Ann McElhinney did not like “pro-life” activists. She found them to be “too earnest, too religious and very manipulative.” She was also dismissive of pictures they used to illustrate abortion … she believed them to be photo-shopped. She then came face-to-face with reality when she began to look into trial of Kermit Gosnell, MD, who operated an abortion clinic in West Philadelphia.
Gosnell and various co-defendant employees were charged with eight counts of murder, 24 felony counts of performing illegal abortions beyond the state of Pennsylvania’s 24-week time limit, and 227 misdemeanor counts of violating the 24-hour informed consent law. In May 2013, Gosnell was convicted of first degree murder in the deaths of three infants, involuntary manslaughter of one of his patients, 21 felony counts of illegal late-term abortion and 211 counts of violating the 24-hour informed consent law. He was sentenced to life in prison without the possibility of parole.
McElhinney quickly had her worldview about abortion and “choice” turned upside-down.
Her new book, Gosnell, provides a detailed account of McElhinney’s change of mind. It cover he facts surrounding the investigation, the grand jury indictment, the trial and conviction of Gosnell and others, and her post-trial prison interview with Gosnell.
She and her husband, Phelim McAleer, are Irish documentary filmmakers and New York Times best-selling authors. They have written and produced the highly acclaimed political documentaries FrackNation and Not Evil Just Wrong. Their latest project is the true crime drama film based on this case and on the book–which was been an Amazon and New York Times best-seller.
The pair initially set out to make the movie so they could bring to light the house of horrors Kermit Gosnell created in Philadelphia, its cover-up by local and state authorities, the agenda of univocally biased media, and in their words, “the national conspiracy against humanity that is being orchestrated by pro-abortion advocates.”
But they uncovered many more facts and previously unreported revelations which could not be in included in the documentary. So they decided on this book, “Gosnell,” to provide a complete record of their investigative efforts, a detailed account of the trial, and what they learned about serial killers. You’ll be shocked at how much of what the media tells you about such criminals are merely myths.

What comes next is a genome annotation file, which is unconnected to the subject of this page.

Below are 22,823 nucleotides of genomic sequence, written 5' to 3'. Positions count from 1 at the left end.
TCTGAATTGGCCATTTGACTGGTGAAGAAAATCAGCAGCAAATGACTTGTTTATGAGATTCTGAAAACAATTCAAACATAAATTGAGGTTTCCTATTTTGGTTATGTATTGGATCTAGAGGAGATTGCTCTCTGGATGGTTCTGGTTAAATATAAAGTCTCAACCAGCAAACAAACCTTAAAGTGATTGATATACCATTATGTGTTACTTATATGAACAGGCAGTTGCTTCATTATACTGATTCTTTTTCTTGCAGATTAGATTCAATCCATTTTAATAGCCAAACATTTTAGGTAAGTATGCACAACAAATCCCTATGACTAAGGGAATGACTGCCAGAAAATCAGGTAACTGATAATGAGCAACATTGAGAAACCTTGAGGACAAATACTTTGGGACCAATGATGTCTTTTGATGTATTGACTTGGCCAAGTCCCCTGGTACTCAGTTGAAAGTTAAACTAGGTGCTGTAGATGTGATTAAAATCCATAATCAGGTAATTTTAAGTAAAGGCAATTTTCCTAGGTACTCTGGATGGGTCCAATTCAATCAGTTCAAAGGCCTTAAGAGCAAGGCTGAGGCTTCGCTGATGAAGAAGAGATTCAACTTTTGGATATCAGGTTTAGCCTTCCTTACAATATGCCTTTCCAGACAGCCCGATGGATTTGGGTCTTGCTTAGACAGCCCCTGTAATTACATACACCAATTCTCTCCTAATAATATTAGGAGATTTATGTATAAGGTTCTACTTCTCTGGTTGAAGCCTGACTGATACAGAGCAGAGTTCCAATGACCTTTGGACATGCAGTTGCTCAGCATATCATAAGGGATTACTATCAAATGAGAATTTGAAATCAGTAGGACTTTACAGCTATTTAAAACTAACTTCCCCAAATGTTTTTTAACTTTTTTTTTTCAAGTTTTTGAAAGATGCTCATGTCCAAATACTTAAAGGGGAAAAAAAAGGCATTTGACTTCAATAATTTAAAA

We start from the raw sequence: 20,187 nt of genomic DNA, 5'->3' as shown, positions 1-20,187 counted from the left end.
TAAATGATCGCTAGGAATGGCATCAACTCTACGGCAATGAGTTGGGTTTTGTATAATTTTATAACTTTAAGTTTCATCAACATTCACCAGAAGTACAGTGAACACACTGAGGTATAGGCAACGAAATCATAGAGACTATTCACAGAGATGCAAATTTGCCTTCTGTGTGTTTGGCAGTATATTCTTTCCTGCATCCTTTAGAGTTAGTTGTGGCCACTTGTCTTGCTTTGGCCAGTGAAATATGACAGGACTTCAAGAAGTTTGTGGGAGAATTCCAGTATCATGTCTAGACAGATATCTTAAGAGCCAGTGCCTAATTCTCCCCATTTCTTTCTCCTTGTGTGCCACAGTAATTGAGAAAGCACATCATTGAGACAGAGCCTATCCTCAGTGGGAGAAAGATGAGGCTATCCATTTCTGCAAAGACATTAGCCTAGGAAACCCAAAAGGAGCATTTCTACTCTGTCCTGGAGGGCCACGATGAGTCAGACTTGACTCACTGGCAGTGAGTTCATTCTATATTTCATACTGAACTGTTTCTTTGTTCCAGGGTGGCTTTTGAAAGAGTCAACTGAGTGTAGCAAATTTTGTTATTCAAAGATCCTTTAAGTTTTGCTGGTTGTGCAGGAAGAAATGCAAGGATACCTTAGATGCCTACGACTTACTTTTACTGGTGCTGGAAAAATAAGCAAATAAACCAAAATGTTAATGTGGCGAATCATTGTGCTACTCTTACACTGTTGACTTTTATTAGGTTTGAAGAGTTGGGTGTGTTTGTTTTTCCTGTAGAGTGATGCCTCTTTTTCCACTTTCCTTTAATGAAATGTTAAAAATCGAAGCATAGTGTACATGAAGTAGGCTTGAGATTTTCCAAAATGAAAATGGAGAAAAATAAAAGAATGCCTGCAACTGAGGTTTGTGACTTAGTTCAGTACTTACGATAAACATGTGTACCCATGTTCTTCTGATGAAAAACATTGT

This book is not for the faint of heart. The authors provide great detail on how abortions are done – facts that the mainstream press refuses to report. Facts like the need to cut the spines of babies after botched abortions, like live births that witnesses observed and testified to in the trial. “Babies who jerked their arms, made swimming motions and cried.”
The Gosnell case may be an extreme one, but it will will shake any reasonable person’s perception of abortion and the abortion industry. As McElhinney and McAleer conclude, “One cannot dismiss abortion and the innocence and perfection of the unborn as an issue of choice. (We) “now know that what is aborted as a person, with little hands and nails and a face that from the earliest times has expression. The humanity in all the pictures is unmistakable.”
Gosnell, while very graphic and unsettling makes for fascinating reading. This is a meticulous record of “barbaric abortion infanticide” by an inner city physician and his “team” who killed hundreds of babies and the exposure of a racket that included state health officials, politicians and the press.